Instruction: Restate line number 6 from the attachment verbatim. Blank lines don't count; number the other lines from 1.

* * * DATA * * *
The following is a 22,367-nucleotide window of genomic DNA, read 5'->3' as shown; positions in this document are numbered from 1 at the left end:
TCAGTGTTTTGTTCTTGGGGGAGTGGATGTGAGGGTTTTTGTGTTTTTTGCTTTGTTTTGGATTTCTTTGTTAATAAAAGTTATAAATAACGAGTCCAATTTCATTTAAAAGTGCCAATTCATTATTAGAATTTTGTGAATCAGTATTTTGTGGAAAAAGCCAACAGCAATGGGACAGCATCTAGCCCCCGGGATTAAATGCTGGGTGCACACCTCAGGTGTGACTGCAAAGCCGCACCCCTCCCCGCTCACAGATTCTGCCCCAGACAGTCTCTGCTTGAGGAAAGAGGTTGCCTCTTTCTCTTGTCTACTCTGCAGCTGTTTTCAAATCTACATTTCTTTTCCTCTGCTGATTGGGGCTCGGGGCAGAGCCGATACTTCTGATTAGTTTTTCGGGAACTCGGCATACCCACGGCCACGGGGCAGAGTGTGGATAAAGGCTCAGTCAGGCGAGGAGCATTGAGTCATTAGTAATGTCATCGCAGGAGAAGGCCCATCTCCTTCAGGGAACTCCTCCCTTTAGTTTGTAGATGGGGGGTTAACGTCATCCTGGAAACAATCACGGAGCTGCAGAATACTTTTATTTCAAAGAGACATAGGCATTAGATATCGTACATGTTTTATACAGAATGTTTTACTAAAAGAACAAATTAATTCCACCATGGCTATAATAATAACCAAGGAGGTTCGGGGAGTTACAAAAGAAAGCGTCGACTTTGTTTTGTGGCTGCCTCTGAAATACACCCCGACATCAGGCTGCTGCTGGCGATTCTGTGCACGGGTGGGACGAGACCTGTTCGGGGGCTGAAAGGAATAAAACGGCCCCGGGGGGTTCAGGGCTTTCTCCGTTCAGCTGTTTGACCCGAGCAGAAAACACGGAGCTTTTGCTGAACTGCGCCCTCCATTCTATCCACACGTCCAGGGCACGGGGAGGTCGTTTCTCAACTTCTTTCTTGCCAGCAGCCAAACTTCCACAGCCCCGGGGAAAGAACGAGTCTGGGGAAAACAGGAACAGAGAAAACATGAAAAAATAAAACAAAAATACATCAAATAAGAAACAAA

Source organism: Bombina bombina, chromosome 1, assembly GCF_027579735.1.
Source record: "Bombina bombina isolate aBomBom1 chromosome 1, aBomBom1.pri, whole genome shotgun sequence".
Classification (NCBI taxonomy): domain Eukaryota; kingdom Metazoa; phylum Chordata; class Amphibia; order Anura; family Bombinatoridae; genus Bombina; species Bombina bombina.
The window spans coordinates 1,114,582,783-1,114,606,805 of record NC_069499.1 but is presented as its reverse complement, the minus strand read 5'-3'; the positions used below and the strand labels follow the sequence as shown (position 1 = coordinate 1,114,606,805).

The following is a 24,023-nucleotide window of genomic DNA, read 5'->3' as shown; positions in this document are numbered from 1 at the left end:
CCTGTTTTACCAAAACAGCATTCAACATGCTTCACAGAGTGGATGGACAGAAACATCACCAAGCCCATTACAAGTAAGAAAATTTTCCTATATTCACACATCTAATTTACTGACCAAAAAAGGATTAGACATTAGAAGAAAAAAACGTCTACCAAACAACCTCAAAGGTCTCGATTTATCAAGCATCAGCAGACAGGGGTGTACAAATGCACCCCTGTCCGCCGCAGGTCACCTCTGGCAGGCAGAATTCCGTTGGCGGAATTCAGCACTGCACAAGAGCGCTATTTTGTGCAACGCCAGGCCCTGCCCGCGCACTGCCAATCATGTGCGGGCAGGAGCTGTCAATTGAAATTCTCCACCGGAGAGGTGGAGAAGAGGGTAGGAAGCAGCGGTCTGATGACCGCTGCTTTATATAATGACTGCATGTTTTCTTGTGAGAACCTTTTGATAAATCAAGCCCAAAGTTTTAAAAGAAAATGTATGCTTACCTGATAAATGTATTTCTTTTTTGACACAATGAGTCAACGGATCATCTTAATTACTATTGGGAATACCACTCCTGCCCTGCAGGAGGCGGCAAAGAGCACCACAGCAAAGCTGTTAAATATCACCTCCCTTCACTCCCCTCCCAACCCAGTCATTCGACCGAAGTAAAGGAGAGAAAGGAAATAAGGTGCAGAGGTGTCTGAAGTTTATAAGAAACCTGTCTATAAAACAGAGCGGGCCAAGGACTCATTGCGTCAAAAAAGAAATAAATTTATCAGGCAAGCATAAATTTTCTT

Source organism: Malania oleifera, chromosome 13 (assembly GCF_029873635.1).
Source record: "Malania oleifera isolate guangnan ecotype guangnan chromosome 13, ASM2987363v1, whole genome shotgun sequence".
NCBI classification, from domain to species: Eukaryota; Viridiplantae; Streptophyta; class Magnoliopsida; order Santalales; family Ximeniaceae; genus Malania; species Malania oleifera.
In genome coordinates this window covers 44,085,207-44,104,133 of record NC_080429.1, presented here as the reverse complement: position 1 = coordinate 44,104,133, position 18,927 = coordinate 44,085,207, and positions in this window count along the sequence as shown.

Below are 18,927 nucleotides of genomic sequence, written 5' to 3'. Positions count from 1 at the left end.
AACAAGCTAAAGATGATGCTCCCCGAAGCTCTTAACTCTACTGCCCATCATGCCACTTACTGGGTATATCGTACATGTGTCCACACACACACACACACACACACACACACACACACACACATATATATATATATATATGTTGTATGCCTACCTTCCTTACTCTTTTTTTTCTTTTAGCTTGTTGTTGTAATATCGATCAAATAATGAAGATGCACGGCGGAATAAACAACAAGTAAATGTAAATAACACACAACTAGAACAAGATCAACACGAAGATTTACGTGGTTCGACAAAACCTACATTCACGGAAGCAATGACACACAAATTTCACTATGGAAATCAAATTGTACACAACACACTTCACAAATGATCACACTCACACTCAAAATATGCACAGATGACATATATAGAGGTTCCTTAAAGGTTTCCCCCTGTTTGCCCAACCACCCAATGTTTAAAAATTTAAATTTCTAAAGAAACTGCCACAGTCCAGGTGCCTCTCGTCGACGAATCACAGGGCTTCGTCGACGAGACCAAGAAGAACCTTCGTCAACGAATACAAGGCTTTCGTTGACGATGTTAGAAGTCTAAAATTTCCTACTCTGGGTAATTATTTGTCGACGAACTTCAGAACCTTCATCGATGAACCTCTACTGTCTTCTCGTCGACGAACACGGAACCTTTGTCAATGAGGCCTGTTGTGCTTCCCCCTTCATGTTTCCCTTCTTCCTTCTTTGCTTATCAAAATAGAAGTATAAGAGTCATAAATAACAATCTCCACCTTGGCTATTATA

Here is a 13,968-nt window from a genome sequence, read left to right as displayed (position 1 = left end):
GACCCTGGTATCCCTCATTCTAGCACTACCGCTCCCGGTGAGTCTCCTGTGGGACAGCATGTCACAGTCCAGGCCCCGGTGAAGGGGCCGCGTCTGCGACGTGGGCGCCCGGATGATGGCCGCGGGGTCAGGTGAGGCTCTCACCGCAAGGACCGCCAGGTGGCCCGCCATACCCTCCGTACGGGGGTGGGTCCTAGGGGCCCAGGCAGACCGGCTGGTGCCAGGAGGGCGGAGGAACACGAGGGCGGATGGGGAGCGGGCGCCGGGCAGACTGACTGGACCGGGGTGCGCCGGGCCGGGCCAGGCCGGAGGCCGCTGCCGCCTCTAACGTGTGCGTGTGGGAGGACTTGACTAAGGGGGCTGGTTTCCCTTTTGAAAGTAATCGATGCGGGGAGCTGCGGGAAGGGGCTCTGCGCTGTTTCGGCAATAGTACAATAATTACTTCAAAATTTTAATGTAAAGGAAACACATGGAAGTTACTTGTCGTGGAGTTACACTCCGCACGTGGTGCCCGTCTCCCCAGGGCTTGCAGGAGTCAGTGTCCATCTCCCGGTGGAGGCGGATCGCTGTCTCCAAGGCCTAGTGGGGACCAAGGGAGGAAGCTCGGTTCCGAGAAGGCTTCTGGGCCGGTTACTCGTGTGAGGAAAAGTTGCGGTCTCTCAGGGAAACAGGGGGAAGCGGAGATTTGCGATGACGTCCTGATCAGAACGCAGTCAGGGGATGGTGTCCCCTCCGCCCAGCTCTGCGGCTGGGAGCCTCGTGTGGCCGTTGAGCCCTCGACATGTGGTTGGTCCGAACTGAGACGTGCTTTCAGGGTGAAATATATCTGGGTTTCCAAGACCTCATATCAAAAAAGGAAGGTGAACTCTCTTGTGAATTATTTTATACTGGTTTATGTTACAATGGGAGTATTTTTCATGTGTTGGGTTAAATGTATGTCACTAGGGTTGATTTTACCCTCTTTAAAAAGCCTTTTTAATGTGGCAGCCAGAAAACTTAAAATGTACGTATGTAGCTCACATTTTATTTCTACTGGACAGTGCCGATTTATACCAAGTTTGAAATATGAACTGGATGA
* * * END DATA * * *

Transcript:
The window spans coordinates 1,114,582,783-1,114,606,805 of record NC_069499.1 but is presented as its reverse complement, the minus strand read 5'-3'; the positions used below and the strand labels follow the sequence as shown (position 1 = coordinate 1,114,606,805).